This study segments nonindustrial private forest (NIPF) landowners in Arkansas, Florida, and Virginia on the basis of their forest management objectives and their willingness to supply wood-based biomass for bioenergy. A two-step cluster analysis was used to segment NIPF landowners of all three states into three distinct groups, namely bioenergy conservationists, multiple-objective landowners, and passive landowners. The results revealed that there was notable variation among NIPF landowners in terms of their interest in wood-based bioenergy and forest management objectives. A solid majority of bioenergy conservationists (58%) were familiar with the concept of producing alternative fuels from wood. Similarly, multiple-objective landowners' willingness to supply wood-based biomass (63%) was highest among all three segments. Bioenergy-friendly conservationists and multiple-objective landowners were more likely to be receptive to outreach activities. Further, given low motivation scores for passive managers, this group of landowners would require focused outreach programs to increase their interest in bioenergy. This study suggested appropriate outreach and educational strategies to communicate with each audience segment.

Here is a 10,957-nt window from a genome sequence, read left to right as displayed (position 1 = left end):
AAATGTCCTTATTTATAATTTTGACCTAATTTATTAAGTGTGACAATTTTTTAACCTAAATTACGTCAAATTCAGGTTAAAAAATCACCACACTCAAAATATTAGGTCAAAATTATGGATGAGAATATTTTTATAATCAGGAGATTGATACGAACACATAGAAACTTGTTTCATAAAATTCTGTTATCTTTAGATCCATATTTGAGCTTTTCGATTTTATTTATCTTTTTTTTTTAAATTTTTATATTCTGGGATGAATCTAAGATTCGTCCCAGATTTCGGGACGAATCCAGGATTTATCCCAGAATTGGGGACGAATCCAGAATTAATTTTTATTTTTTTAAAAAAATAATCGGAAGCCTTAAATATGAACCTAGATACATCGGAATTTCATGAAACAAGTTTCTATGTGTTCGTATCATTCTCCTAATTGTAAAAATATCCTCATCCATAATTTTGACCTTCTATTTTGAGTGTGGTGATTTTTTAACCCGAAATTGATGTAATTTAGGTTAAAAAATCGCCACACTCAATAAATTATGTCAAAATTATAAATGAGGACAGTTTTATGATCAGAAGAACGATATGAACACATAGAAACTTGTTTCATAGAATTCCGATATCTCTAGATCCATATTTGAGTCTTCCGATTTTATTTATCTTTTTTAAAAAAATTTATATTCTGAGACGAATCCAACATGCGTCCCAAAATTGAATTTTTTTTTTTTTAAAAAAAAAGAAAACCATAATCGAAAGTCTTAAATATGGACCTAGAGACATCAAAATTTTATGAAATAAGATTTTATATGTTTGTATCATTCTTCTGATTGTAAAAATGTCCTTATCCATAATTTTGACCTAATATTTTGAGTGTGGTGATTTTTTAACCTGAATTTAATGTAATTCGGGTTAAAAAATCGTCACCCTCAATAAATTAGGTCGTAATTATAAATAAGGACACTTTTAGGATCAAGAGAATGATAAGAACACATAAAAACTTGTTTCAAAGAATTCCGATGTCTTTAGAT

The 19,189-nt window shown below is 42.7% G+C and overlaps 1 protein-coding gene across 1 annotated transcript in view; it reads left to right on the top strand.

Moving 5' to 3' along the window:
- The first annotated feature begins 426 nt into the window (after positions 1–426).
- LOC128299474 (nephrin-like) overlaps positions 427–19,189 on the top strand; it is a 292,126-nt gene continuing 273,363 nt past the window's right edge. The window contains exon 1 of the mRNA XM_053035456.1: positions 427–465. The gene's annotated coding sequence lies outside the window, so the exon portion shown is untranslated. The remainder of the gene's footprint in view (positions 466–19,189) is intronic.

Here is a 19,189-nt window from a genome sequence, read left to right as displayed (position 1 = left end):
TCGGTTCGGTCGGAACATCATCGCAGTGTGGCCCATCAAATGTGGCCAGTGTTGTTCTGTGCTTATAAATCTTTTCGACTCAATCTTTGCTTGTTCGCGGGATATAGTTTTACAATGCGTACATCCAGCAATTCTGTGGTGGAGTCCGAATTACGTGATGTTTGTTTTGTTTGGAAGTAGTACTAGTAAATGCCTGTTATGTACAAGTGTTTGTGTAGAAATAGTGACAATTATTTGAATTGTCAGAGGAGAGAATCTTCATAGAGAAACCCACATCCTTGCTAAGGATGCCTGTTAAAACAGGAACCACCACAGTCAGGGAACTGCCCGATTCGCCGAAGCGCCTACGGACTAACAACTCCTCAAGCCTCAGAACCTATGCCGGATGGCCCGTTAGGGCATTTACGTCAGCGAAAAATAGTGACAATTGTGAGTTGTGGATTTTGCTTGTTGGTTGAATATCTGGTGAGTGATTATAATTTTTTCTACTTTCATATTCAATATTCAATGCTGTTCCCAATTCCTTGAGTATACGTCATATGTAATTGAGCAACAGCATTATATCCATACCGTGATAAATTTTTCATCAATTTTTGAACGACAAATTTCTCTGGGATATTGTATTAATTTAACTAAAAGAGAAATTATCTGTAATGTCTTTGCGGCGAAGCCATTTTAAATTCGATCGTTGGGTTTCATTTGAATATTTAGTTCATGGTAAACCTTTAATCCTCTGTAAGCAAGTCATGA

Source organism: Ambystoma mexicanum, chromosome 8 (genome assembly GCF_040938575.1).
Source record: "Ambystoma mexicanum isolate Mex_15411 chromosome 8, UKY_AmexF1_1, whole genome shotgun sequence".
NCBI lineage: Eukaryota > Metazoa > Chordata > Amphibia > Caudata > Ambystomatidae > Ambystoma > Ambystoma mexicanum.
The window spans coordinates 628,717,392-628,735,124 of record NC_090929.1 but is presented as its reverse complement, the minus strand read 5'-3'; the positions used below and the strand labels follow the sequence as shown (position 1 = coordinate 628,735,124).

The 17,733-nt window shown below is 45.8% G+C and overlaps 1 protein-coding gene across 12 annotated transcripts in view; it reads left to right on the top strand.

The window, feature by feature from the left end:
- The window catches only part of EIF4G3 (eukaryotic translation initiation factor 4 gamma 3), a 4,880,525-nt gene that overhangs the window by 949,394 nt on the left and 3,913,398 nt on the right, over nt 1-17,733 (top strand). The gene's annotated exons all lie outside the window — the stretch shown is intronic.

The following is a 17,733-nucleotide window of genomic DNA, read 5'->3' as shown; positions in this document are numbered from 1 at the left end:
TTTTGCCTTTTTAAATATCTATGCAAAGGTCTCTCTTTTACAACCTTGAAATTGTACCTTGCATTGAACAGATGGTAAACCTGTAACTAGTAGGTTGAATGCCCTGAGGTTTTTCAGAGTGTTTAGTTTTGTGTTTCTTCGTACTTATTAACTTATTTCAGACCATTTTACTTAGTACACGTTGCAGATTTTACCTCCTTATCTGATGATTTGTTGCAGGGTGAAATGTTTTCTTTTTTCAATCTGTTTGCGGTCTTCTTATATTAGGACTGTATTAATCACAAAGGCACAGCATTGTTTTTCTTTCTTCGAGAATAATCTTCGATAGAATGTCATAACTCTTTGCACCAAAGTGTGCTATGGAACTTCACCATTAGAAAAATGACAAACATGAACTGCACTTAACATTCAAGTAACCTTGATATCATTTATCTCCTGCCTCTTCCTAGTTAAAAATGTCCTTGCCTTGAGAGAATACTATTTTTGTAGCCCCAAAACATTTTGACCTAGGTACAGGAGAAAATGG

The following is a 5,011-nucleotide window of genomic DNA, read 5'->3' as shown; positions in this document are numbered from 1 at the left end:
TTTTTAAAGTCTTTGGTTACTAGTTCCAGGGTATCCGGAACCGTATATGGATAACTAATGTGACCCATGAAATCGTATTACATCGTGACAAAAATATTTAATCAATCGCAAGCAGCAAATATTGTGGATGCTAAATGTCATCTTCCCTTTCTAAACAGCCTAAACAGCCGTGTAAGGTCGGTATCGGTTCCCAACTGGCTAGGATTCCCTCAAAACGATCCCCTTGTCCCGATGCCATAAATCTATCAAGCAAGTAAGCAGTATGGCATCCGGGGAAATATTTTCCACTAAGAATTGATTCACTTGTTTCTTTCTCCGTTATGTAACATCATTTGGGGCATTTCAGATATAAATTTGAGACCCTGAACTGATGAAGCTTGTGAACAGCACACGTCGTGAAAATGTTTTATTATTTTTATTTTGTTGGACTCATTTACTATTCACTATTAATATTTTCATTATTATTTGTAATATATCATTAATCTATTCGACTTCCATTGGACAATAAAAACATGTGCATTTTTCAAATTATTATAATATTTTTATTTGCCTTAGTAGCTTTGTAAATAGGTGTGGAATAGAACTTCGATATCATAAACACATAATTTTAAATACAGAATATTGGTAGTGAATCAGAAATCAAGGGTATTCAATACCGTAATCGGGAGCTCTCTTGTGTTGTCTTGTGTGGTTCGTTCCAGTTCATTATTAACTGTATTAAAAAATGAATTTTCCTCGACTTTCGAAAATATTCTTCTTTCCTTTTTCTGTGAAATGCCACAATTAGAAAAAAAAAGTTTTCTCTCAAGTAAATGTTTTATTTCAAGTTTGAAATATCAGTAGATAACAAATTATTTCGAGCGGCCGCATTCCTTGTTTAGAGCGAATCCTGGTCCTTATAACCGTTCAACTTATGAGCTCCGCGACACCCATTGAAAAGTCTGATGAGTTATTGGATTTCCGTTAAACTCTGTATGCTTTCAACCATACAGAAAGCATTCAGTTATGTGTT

Each regional journal of applied forestry focuses on research, practice, and techniques targeted to foresters and allied professionals in specific regions of the United States and Canada. The Southern Journal of Applied Forestry covers an area from Virginia and Kentucky south to as far west as Oklahoma and east Texas.